SMS. If you’re looking for something more intimate, one-on-one conversations, consider how the other person prefers to be contacted. In some places, you might not have Wifi or data access, but might be able to send SMS text messages. In other cases it might be the total opposite. Consider both the other person’s familiarities as well as the kind of digital access you’ll have. Texts are the easiest mode of communication in many situations, and they are still a highly preferred method of communication among our students.
Youtube. Perhaps you want to send home a richer experience of everything you’re learning and going through. Video can be extremely vivid. Vlogs are a relatively easy way to bring people into your experience, and you’ll get a chance to work on your editing and video skills. Many of our students make music videos like this one.
4. Determine a communication schedule before departure
Talk with your parents and guardians especially about this one. They will probably worry if you disappear off the face of the Earth without telling them, and with good reason. Just because you’re older doesn’t mean you’re invincible, and mistakes happen all the time.
If you decide that once a week is manageable, then stick to it. Commitment is a virtue, and you’ll learn a lot from trying to get to a phone booth in the middle of a crazy religious festival, or whatever it is, because you said you’d do it. If calling via phone is too much, perhaps consider adjusting the communication plan by adding a mix of platforms.
You can text your friends and family every few days, and video call every couple weeks. The key is consistency and predictability. In many cases, your home base can be an incredible resource for safety and support while you’re on the road. If you need to, just remember ask for help.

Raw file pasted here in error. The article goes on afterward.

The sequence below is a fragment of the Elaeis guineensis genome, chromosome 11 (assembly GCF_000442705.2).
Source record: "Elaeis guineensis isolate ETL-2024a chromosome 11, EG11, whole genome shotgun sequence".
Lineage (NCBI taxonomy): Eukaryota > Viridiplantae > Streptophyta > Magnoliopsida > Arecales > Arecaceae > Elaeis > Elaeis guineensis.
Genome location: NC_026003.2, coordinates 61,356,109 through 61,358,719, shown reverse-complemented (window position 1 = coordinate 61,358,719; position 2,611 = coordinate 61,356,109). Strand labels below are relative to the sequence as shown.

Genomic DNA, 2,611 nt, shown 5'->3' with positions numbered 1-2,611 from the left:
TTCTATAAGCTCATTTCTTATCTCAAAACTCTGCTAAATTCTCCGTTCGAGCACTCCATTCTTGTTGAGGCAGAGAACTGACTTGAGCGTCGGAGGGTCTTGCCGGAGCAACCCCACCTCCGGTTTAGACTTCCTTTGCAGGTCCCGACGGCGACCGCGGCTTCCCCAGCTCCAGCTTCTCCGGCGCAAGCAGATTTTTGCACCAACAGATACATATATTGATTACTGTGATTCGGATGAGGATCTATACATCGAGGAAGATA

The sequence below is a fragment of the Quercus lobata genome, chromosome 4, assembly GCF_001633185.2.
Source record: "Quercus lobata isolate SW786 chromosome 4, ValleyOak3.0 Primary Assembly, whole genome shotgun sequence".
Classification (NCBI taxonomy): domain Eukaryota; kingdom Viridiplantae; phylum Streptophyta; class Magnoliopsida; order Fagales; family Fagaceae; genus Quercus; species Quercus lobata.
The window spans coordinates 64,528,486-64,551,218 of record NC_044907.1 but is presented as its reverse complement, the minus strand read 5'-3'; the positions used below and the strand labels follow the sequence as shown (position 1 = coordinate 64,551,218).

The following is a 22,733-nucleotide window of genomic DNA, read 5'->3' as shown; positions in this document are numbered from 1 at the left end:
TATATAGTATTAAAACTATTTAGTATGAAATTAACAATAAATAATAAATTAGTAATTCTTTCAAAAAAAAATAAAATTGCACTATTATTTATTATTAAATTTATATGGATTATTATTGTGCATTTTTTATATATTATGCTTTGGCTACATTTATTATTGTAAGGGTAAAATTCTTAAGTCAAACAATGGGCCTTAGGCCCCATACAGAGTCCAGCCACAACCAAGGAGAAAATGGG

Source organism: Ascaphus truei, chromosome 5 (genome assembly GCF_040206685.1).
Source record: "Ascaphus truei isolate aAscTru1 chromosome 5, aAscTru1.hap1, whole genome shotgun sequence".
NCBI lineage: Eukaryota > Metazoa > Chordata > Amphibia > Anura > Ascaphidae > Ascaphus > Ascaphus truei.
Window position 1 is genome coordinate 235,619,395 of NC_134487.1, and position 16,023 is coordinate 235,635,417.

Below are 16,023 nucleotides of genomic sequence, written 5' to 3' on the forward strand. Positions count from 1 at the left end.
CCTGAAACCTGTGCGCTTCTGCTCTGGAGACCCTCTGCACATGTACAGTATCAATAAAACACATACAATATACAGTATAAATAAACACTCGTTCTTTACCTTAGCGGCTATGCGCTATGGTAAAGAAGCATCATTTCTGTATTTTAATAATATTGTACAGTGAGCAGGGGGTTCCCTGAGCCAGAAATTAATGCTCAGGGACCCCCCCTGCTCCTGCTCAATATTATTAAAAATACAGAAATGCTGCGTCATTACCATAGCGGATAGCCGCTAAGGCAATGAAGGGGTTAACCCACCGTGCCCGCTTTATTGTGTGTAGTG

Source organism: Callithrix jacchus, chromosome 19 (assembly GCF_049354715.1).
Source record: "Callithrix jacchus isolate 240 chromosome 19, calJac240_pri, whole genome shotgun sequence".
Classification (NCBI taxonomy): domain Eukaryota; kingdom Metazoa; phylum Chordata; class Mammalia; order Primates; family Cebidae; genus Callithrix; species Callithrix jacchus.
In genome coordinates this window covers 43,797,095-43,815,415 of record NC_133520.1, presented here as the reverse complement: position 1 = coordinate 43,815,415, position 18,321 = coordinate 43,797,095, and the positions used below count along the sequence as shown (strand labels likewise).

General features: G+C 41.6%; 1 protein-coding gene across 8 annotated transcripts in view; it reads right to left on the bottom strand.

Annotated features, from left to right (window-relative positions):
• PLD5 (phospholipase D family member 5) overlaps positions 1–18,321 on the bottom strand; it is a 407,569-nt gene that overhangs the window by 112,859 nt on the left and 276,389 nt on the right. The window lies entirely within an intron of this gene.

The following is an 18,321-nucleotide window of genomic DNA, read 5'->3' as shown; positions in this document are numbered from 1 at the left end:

The key in making sure that you have the right balance of support and freedom to explore and do your thing, and that all your friends and family are happy too, is having a plan, and sticking to it. If you need to change the plan, give them a heads up.
5. Remember FOMO
Your friends and family back at home might be having a great time. Their photos might be incredible. All the friends they’re making, that ice cream place you used to always go to. Or maybe not. Maybe you’re having the best time ever, and they’re bored out of their minds sitting in a giant lecture hall, missing you.
The point is, the images we send home and receive don’t always tell the full picture, so don’t get too carried away by the fear of missing out, and remember why you decided to do a gap year in the first place. The challenge is completely part of it. And just the same, just because you’re having the best time ever doesn’t mean everyone wants to know every detail. Be careful not to alienate those you love because they didn’t make the same awesome decision as you to take a gap year and learn something new about the world.
Staying in touch is about keeping those relationships healthy during your time abroad and so they’re there for you when you come back, as healthy and happy as ever.